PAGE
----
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1957Birdman: I do have those back issues from CTCI you speak of and read them at that time. However, I did not refer to them because frankly I forgot about them. I don't know how far you want to go; but the hardest for me by far was getting the small split pins out that hold in the big pins at the joints. I took it apart piece by piece to make stripping, sand blasting, and powder coating more manageable.

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I haven't really decided how far to go with this and am obviously still in the fact finding stage. I was wondering how the pins were kept in place and now I understand based on what you have posted. So far I've lucked out because there aren't any broken screws that I have to deal with and I've pretty much disassembled all of the top.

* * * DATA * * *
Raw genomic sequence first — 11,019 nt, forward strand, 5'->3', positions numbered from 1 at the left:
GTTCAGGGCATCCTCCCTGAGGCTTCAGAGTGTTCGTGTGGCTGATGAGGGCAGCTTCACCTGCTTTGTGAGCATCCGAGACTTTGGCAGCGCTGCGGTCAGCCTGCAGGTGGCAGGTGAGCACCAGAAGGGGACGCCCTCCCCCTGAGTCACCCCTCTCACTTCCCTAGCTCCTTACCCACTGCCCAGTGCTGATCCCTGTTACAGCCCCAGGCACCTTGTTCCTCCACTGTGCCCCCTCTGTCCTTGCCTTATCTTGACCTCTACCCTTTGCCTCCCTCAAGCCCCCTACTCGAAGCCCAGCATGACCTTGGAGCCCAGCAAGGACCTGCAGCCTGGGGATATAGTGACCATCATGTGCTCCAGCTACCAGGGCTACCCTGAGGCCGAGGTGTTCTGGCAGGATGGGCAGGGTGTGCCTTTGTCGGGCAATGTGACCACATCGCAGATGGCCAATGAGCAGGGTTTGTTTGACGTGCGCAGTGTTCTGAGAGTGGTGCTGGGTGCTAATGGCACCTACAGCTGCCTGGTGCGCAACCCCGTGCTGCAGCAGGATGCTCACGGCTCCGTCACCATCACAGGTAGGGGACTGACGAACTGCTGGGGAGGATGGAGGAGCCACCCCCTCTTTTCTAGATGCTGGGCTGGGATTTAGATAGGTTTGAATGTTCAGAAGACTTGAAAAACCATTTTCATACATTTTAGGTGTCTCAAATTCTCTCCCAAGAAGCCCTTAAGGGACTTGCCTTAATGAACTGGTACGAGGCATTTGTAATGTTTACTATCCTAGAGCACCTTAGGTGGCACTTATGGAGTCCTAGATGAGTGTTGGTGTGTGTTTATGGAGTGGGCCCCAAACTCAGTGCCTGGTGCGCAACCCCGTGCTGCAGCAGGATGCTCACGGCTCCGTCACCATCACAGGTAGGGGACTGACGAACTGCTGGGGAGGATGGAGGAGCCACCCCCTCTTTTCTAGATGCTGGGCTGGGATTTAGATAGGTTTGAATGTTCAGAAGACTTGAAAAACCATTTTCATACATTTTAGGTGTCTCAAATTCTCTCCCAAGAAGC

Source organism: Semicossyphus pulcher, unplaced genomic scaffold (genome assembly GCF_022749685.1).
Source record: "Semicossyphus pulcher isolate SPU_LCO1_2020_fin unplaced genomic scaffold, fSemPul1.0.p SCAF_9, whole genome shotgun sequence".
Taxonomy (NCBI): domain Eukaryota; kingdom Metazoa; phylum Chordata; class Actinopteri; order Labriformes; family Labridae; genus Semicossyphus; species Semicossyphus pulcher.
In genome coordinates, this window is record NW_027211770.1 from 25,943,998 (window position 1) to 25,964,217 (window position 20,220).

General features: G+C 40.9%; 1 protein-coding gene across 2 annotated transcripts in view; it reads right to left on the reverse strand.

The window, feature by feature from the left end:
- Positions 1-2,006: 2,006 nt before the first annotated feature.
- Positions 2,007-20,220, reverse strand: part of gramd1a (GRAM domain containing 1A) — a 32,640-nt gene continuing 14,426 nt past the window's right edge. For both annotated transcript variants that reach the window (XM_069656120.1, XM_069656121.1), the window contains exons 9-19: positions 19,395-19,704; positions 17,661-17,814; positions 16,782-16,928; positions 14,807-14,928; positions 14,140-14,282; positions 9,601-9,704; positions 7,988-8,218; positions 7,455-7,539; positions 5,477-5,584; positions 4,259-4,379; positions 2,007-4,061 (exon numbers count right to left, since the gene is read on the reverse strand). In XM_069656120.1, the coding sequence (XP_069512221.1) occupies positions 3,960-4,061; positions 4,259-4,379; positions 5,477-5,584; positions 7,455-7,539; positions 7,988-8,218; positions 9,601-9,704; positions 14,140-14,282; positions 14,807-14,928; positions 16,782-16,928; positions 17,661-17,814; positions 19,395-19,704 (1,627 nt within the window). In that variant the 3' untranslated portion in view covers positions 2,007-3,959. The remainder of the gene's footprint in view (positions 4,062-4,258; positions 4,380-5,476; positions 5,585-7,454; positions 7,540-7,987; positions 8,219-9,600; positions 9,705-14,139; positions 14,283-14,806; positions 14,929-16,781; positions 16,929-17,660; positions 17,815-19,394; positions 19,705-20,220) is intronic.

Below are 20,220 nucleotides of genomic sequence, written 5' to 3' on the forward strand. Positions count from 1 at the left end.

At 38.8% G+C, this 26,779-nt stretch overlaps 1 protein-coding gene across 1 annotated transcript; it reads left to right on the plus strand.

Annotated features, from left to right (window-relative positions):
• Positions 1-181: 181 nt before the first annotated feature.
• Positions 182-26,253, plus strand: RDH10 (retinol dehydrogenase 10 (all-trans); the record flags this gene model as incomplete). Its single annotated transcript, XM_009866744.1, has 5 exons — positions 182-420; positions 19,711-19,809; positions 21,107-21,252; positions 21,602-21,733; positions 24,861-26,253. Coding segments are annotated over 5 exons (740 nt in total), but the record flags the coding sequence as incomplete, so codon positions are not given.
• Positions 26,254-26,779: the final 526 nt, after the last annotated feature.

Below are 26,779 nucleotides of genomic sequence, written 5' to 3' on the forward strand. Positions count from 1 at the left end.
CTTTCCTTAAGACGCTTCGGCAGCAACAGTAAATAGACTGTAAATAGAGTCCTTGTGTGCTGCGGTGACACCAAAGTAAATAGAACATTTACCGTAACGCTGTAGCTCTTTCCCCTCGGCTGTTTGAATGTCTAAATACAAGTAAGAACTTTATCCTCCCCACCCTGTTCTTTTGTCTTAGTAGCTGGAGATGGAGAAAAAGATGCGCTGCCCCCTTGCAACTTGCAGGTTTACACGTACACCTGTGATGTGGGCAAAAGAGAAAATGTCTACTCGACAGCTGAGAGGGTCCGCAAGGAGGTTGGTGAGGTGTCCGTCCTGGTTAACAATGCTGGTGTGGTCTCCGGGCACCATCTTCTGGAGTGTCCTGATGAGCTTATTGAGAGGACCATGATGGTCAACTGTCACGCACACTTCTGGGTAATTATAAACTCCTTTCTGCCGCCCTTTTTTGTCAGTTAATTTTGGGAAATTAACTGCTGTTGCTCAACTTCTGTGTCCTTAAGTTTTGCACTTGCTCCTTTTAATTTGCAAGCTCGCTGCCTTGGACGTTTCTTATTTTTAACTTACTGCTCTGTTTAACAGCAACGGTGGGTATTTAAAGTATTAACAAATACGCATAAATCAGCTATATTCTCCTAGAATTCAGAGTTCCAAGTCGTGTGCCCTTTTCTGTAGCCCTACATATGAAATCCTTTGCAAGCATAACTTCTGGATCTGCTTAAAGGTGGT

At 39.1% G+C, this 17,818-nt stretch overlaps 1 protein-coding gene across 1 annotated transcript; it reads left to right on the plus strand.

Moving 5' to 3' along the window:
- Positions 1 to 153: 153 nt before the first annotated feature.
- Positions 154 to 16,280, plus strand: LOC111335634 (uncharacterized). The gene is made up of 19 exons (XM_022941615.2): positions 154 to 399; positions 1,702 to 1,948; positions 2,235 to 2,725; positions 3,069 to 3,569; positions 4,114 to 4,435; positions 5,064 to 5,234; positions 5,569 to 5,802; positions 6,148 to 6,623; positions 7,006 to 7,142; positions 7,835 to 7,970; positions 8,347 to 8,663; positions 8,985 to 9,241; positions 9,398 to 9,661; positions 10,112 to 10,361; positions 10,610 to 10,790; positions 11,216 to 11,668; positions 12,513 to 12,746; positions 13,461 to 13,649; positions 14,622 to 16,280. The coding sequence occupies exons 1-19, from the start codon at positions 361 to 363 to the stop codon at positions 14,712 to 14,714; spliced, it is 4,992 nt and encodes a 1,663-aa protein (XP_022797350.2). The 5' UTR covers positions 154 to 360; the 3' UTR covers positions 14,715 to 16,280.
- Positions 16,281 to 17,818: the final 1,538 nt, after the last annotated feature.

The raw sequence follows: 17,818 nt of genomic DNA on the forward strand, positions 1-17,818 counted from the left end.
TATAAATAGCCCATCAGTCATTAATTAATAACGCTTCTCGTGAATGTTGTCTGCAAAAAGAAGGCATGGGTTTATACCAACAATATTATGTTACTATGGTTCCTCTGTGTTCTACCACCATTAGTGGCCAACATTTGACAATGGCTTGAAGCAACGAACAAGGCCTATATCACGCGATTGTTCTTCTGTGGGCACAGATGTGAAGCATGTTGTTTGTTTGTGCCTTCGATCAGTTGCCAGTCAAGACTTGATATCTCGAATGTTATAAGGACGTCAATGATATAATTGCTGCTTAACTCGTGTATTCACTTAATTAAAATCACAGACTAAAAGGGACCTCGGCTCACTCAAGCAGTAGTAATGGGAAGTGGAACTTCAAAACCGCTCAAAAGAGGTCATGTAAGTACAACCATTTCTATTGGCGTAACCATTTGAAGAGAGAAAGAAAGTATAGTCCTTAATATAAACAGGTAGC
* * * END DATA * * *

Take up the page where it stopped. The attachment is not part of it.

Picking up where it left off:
Thanks for your input, it is greatly appreciated.

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  • 2 months later...

Hi Lew-I've restored 4-5 softtops over the years and have found that top frames from high mileage cars often had worn pivot pin holes in the soft frame material. Enough wear can make it almost impossible to fit the top frame to your car over the windows. If this is a problem drill the pivot holes oversize and install bushings to bring pack a tight pin to frame fit.

The Trim and Sealer manual available from parts vendors or the Club has excellent instructions for fitting the frame to your windows and body. This should be done before installing a new canvas.

The rear tacking strip which is encased in a metal frame is usually shot because the metal part is rusted through. This metal frame provided very important stiffness to the 2 joints tween the 3 rear deck castings. If you do not install some replacement stiffener across the 2 joints your outer rear deck pieces will flex up and make a gap tween the top frame and rear deck at the outer corners letting in rain and small rodents, etc. I have made shaped stiffeners of 18 GA steel to rivet across the 2 joints and have no problem with gapping. The new plastic tackstrip material is not stiff enough to prevent this gapping problem.